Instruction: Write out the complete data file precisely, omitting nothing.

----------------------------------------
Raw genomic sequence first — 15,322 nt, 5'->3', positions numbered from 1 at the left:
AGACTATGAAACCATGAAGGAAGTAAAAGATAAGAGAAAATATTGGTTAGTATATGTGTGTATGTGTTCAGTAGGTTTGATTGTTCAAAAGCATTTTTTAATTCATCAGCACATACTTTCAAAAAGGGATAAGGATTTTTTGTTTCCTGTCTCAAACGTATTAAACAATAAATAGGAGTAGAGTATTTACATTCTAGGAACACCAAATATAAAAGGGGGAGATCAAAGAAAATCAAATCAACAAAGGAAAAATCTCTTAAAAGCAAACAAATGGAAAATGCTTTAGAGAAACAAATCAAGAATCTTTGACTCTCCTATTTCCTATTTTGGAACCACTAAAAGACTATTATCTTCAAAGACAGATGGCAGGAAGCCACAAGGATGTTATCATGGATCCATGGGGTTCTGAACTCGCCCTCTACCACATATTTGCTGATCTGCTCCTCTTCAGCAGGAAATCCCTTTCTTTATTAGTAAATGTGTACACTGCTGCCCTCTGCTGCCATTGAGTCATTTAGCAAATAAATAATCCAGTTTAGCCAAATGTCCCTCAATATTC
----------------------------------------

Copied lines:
Raw genomic sequence first — 15,322 nt, 5'->3', positions numbered from 1 at the left:
AGACTATGAAACCATGAAGGAAGTAAAAGATAAGAGAAAATATTGGTTAGTATATGTGTGTATGTGTTCAGTAGGTTTGATTGTTCAAAAGCATTTTTTAATTCATCAGCACATACTTTCAAAAAGGGATAAGGATTTTTTGTTTCCTGTCTCAAACGTATTAAACAATAAATAGGAGTAGAGTATTTACATTCTAGGAACACCAAATATAAAAGGGGGAGATCAAAGAAAATCAAATCAACAAAGGAAAAATCTCTTAAAAGCAAACAAATGGAAAATGCTTTAGAGAAACAAATCAAGAATCTTTGACTCTCCTATTTCCTATTTTGGAACCACTAAAAGACTATTATCTTCAAAGACAGATGGCAGGAAGCCACAAGGATGTTATCATGGATCCATGGGGTTCTGAACTCGCCCTCTACCACATATTTGCTGATCTGCTCCTCTTCAGCAGGAAATCCCTTTCTTTATTAGTAAATGTGTACACTGCTGCCCTCTGCTGCCATTGAGTCATTTAGCAAATAAATAATCCAGTTTAGCCAAATGTCCCTCAATATTC